Property taxes


As Tom commented here yesterday, ahead of his party conference speech, Vince Cable announced that the Lib Dems' plans for a 0.5% annual levy on homes worth more than £1m.

No-one explains why this is such a terrible idea as well as the Lib Dems themselves, who have long campaigned against a Council Tax based on property values. As their own website convincingly argues:

The tax "is based on value of your home and takes no account of a person's income and their ability to pay," whereas “fair taxation is based on ability to pay or income."

The argument applies just as well here. A levy on expensive homes would not target those most able to pay. It would target those who happen to live in London and the South East. It would target those who get caught up in property booms, and feel no positive effect from a rise in the nominal value of their house. It would target those who have previously worked hard and prefer to stay in their lifelong homes after they retire. It would target those who choose to live in larger houses with an extended family. And inevitably, it would force some of these people out of their homes.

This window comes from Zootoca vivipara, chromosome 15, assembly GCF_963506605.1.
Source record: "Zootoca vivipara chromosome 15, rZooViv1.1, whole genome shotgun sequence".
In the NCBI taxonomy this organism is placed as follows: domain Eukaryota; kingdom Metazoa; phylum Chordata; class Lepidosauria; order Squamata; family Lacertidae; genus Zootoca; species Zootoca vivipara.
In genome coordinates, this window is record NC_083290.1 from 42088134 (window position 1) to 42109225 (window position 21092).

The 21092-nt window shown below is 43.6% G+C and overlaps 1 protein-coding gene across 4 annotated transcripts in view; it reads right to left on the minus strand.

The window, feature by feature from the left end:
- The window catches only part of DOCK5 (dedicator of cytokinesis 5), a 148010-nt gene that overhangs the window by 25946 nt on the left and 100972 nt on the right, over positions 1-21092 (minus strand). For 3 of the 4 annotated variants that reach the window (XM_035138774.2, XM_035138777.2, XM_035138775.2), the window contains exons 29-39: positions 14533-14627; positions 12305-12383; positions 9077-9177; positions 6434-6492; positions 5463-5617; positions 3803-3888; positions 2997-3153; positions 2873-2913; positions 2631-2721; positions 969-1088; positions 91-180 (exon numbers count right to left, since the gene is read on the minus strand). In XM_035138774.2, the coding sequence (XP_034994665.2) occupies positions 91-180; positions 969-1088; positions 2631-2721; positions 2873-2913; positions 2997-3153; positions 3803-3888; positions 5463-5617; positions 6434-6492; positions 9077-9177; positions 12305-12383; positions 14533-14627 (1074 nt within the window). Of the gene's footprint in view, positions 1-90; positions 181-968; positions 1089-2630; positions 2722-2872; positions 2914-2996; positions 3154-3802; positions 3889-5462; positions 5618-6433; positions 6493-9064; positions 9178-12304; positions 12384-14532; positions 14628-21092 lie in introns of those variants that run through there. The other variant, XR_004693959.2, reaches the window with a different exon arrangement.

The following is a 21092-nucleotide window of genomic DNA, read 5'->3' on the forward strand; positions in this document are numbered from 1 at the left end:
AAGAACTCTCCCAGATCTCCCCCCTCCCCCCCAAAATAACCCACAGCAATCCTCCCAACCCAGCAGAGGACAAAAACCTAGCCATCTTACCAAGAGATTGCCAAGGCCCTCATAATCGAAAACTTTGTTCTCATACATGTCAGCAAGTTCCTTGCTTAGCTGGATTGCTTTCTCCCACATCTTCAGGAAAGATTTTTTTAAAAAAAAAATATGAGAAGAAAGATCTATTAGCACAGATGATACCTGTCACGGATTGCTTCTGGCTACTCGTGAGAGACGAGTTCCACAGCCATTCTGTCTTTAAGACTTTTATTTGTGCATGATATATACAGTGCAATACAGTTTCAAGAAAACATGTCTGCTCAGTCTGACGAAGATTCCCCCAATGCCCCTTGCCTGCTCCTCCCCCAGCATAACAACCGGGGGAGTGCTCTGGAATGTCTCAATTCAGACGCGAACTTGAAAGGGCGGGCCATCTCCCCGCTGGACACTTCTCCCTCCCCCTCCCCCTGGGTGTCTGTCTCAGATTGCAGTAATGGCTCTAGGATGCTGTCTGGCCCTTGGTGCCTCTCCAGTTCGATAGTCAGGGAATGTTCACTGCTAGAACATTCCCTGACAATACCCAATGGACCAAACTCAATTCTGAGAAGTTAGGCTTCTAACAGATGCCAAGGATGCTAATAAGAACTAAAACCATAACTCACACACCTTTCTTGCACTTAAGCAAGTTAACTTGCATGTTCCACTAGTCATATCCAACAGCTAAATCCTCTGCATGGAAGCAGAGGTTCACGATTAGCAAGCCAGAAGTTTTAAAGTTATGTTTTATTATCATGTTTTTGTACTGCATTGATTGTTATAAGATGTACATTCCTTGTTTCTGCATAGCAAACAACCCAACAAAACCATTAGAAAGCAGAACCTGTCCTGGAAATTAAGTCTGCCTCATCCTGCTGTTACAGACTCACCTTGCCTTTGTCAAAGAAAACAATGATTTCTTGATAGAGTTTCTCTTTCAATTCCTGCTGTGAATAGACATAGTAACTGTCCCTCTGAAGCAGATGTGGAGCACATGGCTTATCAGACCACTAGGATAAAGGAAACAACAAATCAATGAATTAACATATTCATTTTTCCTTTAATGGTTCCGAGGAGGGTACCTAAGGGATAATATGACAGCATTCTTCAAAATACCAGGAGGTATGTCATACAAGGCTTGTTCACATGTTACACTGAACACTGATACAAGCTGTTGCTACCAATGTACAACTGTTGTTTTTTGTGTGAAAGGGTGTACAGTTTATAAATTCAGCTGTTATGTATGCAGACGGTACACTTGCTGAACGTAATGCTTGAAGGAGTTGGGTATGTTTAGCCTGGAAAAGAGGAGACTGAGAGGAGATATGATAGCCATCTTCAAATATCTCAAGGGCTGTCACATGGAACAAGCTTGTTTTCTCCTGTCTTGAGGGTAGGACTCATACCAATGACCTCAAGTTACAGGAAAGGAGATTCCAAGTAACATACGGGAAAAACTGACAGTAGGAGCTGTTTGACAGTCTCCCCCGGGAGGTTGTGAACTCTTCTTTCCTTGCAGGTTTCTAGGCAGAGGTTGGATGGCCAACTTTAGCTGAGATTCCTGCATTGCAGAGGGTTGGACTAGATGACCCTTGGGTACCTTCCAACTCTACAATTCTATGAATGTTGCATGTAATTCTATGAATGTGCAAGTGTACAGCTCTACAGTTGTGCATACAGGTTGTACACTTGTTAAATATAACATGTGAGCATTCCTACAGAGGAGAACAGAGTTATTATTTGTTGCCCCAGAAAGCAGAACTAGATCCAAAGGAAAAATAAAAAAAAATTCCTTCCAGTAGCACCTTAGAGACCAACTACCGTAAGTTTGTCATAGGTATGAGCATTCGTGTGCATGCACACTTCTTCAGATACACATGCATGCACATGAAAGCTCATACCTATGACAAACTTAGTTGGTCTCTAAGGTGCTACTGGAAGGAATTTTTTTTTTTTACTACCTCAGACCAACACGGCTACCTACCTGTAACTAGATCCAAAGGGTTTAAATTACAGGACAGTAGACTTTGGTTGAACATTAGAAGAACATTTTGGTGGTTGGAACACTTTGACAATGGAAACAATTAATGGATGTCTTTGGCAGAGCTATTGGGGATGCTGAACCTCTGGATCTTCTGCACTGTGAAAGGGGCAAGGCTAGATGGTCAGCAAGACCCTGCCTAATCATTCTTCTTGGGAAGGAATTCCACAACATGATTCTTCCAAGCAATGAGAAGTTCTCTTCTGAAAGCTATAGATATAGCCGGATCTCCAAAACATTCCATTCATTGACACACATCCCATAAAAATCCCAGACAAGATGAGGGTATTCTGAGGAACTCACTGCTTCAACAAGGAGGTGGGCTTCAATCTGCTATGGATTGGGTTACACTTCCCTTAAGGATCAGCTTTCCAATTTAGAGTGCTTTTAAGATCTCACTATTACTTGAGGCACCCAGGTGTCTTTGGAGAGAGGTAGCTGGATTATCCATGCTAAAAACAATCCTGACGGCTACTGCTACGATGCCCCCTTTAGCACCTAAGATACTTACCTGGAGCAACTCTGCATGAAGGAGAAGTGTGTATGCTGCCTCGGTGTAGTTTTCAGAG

More generally, the question we should ask is this: should home-owners, who have paid taxes on their income throughout their lives, and who will pay tax on their estate when they die, be made to pay a yearly sum to remain in their own homes? The Lib Dems' website is right: of course they shouldn't.

What's more, according to the Lib Dems, the tax "is costly to collect and administer."

In order for the tax to be levied, homes must be regularly and accurately valued, a laborious and expensive process. Valuations would have to be made for many homes that would not even reach the threshold, and could at best be an informed guess of what a home would really fetch on the market. Protestations and appeals over valuations would no doubt be commonplace. The Lib Dems are quite right: property taxes are deeply unfair and extremely costly. They would do well to listen to themselves, and drop the idea.